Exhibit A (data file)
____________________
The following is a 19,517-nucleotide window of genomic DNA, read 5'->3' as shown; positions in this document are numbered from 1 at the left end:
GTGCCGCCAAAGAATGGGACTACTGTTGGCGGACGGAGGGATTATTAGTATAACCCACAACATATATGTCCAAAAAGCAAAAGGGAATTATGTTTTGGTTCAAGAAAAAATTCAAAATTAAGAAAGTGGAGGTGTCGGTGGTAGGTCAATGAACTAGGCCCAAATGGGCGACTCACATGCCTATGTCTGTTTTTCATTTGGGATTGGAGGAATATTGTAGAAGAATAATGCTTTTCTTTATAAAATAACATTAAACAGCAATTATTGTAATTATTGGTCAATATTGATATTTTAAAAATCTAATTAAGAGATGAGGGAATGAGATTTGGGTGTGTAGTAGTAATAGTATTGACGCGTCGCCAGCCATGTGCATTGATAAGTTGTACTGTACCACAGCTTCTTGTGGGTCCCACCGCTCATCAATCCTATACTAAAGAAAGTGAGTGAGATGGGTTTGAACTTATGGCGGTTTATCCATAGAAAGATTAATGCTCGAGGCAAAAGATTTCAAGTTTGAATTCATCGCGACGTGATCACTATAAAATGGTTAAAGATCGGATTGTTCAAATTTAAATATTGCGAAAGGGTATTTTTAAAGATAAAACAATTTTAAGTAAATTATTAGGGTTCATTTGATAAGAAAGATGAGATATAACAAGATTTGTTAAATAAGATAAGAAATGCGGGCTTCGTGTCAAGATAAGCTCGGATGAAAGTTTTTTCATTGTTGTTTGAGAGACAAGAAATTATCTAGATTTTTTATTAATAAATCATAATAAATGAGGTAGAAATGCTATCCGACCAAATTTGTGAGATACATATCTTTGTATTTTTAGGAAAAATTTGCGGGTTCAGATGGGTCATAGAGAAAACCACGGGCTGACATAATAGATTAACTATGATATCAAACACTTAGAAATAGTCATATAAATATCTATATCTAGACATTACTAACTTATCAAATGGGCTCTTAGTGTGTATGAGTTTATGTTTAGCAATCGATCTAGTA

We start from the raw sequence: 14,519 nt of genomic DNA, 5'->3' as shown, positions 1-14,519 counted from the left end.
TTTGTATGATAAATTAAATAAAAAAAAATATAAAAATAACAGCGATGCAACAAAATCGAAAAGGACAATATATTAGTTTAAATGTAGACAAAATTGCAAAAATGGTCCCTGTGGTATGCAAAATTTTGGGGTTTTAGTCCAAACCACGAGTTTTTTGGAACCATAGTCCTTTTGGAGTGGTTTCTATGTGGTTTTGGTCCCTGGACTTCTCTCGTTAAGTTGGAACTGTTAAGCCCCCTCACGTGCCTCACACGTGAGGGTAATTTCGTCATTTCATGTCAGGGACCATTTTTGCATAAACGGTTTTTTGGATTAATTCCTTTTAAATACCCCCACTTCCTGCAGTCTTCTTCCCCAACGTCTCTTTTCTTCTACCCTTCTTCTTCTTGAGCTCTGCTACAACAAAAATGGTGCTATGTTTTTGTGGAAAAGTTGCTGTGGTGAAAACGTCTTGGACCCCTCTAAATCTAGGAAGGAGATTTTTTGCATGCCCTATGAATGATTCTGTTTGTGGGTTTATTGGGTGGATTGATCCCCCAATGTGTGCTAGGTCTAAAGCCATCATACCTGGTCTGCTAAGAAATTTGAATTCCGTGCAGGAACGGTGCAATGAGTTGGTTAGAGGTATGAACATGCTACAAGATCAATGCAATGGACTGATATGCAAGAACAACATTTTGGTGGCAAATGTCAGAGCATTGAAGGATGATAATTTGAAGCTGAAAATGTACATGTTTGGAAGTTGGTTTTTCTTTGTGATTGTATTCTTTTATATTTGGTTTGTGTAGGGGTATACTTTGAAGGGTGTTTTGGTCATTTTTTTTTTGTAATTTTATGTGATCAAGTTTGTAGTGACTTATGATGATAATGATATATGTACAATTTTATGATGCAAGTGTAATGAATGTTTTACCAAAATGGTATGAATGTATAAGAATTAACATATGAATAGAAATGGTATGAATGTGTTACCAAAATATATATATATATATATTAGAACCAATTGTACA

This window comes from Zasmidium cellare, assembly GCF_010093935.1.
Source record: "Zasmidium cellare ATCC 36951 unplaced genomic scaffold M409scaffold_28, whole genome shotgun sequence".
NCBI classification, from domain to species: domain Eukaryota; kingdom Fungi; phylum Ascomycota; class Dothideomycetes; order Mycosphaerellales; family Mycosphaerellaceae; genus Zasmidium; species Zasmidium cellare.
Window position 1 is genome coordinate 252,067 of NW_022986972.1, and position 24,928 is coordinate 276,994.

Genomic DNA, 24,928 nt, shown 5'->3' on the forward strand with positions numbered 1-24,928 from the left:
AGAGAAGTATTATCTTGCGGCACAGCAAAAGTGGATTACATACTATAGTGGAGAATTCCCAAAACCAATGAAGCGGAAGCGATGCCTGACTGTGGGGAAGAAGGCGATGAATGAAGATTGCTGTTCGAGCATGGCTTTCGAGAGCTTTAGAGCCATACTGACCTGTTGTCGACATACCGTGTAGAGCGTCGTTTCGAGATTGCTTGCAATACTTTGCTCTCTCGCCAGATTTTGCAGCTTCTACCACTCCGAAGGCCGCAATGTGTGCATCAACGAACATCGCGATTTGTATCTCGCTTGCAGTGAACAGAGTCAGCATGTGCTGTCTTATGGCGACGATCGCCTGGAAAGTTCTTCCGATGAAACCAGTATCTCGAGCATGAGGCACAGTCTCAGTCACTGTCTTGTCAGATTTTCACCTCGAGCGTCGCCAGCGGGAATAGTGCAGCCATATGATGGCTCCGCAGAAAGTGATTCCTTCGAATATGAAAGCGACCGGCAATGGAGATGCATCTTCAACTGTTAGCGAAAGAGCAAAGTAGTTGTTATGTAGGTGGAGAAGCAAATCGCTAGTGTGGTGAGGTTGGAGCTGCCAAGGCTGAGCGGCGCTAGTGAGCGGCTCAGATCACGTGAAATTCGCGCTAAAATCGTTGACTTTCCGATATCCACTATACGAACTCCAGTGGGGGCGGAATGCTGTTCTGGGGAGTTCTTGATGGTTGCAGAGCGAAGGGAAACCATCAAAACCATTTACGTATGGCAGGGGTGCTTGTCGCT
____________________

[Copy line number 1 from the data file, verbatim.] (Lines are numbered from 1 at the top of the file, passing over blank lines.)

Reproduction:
The following is a 19,517-nucleotide window of genomic DNA, read 5'->3' as shown; positions in this document are numbered from 1 at the left end: